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A Brain-Eating Amoeba Has Infected A Person In The US


Tom Hale

Tom is a writer in London with a Master's degree in Journalism whose editorial work covers anything from health and the environment to technology and archaeology.

Senior Journalist

Naegleria fowleri under a microscope. Centers for Disease Control

The US Centers for Disease Control and Prevention (CDC) has confirmed that a brain-eating amoeba has infected a person in South Carolina.

The person is thought to have become infected when they were swimming in the Edisto River in Charleston County two weeks ago, and is currently fighting for their life in a South Carolina hospital. 


The culprit is Naegleria fowleri, a rare water-dwelling amoeba commonly known as "the brain-eating amoeba." Typically, these amoebas live in fresh, warm waters and feed on bacteria. However, if they’re given the chance, they will happily feed on brain cells and nerve tissue. Once the amoeba has begun its invasion of the central nervous system, symptoms include severe headaches, fever, vomiting, seizures, changes in taste and smell, confusion, lack of balance, and visual hallucinations.

A courier from a pharmaceutical company headquartered in Florida has driven for six hours with capsules of the drug miltefosine to give to the infected patient, the Associated Press reports. Miltefosine is a broad-spectrum drug that can be used to tackle Leishmania parasite infections. This drug has only been used once before on a sufferer of the deadly brain-eating amoeba. Each round of treatment costs around $48,000.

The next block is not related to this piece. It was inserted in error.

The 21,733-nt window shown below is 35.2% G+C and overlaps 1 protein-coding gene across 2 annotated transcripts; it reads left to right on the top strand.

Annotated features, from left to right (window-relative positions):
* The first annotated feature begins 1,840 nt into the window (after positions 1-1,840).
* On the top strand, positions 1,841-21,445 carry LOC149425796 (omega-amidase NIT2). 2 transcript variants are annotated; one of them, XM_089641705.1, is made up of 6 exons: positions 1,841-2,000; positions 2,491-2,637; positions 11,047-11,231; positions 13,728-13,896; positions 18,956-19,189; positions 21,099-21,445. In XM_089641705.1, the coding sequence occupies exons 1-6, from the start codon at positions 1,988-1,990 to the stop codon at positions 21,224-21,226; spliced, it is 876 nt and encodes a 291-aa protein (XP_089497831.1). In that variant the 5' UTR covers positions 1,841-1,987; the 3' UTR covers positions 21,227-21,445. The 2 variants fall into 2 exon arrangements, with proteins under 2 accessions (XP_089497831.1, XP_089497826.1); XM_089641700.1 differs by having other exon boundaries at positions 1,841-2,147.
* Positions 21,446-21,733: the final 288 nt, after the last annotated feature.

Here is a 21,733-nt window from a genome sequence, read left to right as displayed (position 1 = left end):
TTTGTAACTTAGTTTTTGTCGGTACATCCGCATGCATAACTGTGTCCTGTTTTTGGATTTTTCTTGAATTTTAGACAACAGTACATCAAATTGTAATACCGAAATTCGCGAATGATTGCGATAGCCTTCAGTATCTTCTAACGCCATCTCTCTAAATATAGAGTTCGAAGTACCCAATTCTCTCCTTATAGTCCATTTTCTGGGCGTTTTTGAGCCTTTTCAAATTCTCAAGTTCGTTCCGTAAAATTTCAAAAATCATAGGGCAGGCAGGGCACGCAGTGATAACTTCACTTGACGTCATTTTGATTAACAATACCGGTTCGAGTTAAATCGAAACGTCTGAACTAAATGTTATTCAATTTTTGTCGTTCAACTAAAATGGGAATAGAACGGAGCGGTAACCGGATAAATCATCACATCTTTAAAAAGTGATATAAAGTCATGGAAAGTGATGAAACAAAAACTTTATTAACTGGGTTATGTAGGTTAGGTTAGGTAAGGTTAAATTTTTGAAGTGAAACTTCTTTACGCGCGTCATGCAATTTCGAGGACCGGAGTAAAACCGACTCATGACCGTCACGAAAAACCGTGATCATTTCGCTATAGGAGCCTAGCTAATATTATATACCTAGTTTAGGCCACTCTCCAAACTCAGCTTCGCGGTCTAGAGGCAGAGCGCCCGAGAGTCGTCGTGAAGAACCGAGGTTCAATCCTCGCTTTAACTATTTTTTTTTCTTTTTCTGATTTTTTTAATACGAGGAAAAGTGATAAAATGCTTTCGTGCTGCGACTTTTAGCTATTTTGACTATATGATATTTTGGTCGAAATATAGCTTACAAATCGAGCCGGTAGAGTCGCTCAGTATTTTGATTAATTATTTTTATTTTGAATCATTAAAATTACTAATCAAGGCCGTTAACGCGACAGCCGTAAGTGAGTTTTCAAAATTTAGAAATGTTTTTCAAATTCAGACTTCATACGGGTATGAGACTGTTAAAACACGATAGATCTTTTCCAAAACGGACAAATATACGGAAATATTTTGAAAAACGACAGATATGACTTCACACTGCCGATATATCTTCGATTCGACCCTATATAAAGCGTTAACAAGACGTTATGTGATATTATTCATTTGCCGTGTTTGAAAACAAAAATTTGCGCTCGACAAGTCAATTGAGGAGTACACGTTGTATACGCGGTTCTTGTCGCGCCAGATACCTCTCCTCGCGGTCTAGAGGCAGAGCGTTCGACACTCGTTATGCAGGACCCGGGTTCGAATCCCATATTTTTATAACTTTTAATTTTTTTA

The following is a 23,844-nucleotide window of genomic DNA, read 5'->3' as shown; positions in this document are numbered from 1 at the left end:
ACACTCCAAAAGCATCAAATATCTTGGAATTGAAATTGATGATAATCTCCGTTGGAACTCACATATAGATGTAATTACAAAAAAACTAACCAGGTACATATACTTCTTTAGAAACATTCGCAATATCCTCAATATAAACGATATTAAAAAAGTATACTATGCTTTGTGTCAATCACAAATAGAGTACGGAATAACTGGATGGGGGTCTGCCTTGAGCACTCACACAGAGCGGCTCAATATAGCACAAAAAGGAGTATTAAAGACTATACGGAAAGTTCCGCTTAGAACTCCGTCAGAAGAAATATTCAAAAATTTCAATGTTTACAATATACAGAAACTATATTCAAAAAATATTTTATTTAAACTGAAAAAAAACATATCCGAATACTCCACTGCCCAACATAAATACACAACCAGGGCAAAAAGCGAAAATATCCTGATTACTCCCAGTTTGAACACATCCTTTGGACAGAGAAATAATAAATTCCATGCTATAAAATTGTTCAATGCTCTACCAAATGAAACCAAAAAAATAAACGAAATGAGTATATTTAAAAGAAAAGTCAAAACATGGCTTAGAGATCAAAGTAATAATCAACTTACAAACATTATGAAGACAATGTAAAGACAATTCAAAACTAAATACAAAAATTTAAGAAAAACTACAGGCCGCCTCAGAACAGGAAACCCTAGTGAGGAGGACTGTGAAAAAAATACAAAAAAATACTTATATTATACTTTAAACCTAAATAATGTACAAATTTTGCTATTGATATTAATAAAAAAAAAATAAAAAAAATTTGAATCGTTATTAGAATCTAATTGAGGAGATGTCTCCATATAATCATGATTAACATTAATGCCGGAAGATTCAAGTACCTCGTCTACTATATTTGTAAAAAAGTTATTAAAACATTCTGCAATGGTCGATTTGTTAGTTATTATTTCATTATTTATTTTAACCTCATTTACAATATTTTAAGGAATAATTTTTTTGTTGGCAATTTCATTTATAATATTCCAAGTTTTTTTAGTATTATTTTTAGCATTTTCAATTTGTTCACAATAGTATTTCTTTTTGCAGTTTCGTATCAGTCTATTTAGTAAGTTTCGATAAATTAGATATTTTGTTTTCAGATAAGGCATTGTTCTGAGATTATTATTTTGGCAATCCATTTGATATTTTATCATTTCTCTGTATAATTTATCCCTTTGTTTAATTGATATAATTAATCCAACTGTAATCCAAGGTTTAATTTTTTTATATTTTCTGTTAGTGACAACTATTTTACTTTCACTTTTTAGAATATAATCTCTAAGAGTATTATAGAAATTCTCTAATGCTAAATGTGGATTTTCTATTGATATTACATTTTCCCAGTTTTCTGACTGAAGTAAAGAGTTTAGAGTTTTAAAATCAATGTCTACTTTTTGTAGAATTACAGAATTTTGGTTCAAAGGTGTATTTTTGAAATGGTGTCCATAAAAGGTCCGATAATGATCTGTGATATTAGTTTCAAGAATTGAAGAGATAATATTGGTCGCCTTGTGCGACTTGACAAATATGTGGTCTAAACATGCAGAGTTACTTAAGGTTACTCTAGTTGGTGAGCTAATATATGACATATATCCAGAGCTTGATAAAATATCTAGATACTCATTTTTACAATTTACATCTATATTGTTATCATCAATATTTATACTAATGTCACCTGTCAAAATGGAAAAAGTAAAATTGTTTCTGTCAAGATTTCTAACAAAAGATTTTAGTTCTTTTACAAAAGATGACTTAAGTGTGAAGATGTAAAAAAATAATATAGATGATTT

Infections in humans are fortunately very rare. In the past decade, there’s been less than 40 reported cases in the US. Nevertheless, if you are unfortunate enough to become infected, the outlook is grim. The CDC say that the chances of recovery from this disease are low, although “early diagnosis and new treatments might increase the chances for survival.”

In the CDC press statement, Dr Linda Bell explained the strict circumstances required for Naegleria fowleri infection: "First, you must be swimming in water in which the amoeba is present," she said. "Second, you must jump into the amoeba-containing water feet-first, allowing the water to go up your nose with enough force that the amoeba can make its way to the brain. Most commonly, exposure results in the amoeba dying before causing infection.


"You should avoid swimming or jumping into bodies of fresh water when the water is warm and the water levels are low. Also, you should either hold your nose or use a nose plug. You cannot be infected by merely drinking water containing the ameba."



healthHealth and Medicine
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